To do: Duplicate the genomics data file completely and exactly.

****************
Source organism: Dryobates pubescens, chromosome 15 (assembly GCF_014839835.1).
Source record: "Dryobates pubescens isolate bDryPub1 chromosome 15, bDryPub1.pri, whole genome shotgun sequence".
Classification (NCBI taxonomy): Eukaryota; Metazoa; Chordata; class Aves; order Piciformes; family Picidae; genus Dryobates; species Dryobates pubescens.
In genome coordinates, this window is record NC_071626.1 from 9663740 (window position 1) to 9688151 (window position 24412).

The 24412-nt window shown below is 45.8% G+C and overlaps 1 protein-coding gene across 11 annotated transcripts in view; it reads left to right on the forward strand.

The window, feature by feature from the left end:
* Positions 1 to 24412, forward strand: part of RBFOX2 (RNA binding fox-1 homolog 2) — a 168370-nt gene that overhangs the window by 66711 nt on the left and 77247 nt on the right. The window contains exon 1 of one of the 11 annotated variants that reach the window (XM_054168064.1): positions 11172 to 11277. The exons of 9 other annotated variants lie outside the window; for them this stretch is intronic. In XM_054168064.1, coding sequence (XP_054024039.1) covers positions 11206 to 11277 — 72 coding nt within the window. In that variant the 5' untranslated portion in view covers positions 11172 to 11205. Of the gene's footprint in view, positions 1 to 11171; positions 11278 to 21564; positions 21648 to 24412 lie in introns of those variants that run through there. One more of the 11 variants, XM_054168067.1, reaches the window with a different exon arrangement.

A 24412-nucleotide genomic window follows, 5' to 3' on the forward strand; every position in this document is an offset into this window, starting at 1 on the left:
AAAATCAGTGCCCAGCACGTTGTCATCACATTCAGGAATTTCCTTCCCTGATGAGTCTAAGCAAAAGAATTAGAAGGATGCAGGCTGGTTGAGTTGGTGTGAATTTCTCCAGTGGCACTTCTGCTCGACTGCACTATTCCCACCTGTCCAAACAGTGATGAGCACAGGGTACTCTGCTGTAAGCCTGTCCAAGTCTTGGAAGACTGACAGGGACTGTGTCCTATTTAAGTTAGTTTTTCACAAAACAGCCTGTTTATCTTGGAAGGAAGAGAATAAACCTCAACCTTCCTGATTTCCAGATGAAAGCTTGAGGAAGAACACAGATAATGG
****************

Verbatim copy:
Source organism: Dryobates pubescens, chromosome 15 (assembly GCF_014839835.1).
Source record: "Dryobates pubescens isolate bDryPub1 chromosome 15, bDryPub1.pri, whole genome shotgun sequence".
Classification (NCBI taxonomy): Eukaryota; Metazoa; Chordata; class Aves; order Piciformes; family Picidae; genus Dryobates; species Dryobates pubescens.
In genome coordinates, this window is record NC_071626.1 from 9663740 (window position 1) to 9688151 (window position 24412).

The 24412-nt window shown below is 45.8% G+C and overlaps 1 protein-coding gene across 11 annotated transcripts in view; it reads left to right on the forward strand.

The window, feature by feature from the left end:
* Positions 1 to 24412, forward strand: part of RBFOX2 (RNA binding fox-1 homolog 2) — a 168370-nt gene that overhangs the window by 66711 nt on the left and 77247 nt on the right. The window contains exon 1 of one of the 11 annotated variants that reach the window (XM_054168064.1): positions 11172 to 11277. The exons of 9 other annotated variants lie outside the window; for them this stretch is intronic. In XM_054168064.1, coding sequence (XP_054024039.1) covers positions 11206 to 11277 — 72 coding nt within the window. In that variant the 5' untranslated portion in view covers positions 11172 to 11205. Of the gene's footprint in view, positions 1 to 11171; positions 11278 to 21564; positions 21648 to 24412 lie in introns of those variants that run through there. One more of the 11 variants, XM_054168067.1, reaches the window with a different exon arrangement.

A 24412-nucleotide genomic window follows, 5' to 3' on the forward strand; every position in this document is an offset into this window, starting at 1 on the left:
AAAATCAGTGCCCAGCACGTTGTCATCACATTCAGGAATTTCCTTCCCTGATGAGTCTAAGCAAAAGAATTAGAAGGATGCAGGCTGGTTGAGTTGGTGTGAATTTCTCCAGTGGCACTTCTGCTCGACTGCACTATTCCCACCTGTCCAAACAGTGATGAGCACAGGGTACTCTGCTGTAAGCCTGTCCAAGTCTTGGAAGACTGACAGGGACTGTGTCCTATTTAAGTTAGTTTTTCACAAAACAGCCTGTTTATCTTGGAAGGAAGAGAATAAACCTCAACCTTCCTGATTTCCAGATGAAAGCTTGAGGAAGAACACAGATAATGG